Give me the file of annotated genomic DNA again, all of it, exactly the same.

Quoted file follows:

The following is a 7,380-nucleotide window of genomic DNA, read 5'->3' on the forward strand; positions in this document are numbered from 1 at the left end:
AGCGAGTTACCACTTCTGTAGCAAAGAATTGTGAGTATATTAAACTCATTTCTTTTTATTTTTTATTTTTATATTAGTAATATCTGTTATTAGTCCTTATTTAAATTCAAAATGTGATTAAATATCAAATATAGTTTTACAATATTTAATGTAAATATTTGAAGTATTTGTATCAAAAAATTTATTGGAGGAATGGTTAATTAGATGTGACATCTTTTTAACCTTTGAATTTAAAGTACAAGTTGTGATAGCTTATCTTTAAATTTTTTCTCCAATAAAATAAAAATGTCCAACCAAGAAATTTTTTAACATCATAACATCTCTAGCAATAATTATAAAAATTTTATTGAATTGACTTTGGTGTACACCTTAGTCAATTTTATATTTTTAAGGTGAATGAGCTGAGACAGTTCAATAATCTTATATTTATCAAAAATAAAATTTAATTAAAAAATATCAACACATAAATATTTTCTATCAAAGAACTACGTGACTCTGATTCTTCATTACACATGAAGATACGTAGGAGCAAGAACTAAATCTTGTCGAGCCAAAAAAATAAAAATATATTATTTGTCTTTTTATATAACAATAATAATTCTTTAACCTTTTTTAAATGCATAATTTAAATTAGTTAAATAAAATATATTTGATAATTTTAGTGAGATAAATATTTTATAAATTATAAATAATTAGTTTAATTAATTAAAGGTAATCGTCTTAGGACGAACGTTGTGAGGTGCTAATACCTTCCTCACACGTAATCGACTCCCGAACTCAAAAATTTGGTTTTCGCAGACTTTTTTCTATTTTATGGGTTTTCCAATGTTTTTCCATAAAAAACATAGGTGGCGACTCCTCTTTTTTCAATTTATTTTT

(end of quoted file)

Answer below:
The following is a 7,380-nucleotide window of genomic DNA, read 5'->3' on the forward strand; positions in this document are numbered from 1 at the left end:
AGCGAGTTACCACTTCTGTAGCAAAGAATTGTGAGTATATTAAACTCATTTCTTTTTATTTTTTATTTTTATATTAGTAATATCTGTTATTAGTCCTTATTTAAATTCAAAATGTGATTAAATATCAAATATAGTTTTACAATATTTAATGTAAATATTTGAAGTATTTGTATCAAAAAATTTATTGGAGGAATGGTTAATTAGATGTGACATCTTTTTAACCTTTGAATTTAAAGTACAAGTTGTGATAGCTTATCTTTAAATTTTTTCTCCAATAAAATAAAAATGTCCAACCAAGAAATTTTTTAACATCATAACATCTCTAGCAATAATTATAAAAATTTTATTGAATTGACTTTGGTGTACACCTTAGTCAATTTTATATTTTTAAGGTGAATGAGCTGAGACAGTTCAATAATCTTATATTTATCAAAAATAAAATTTAATTAAAAAATATCAACACATAAATATTTTCTATCAAAGAACTACGTGACTCTGATTCTTCATTACACATGAAGATACGTAGGAGCAAGAACTAAATCTTGTCGAGCCAAAAAAATAAAAATATATTATTTGTCTTTTTATATAACAATAATAATTCTTTAACCTTTTTTAAATGCATAATTTAAATTAGTTAAATAAAATATATTTGATAATTTTAGTGAGATAAATATTTTATAAATTATAAATAATTAGTTTAATTAATTAAAGGTAATCGTCTTAGGACGAACGTTGTGAGGTGCTAATACCTTCCTCACACGTAATCGACTCCCGAACTCAAAAATTTGGTTTTCGCAGACTTTTTTCTATTTTATGGGTTTTCCAATGTTTTTCCATAAAAAACATAGGTGGCGACTCCTCTTTTTTCAATTTATTTTT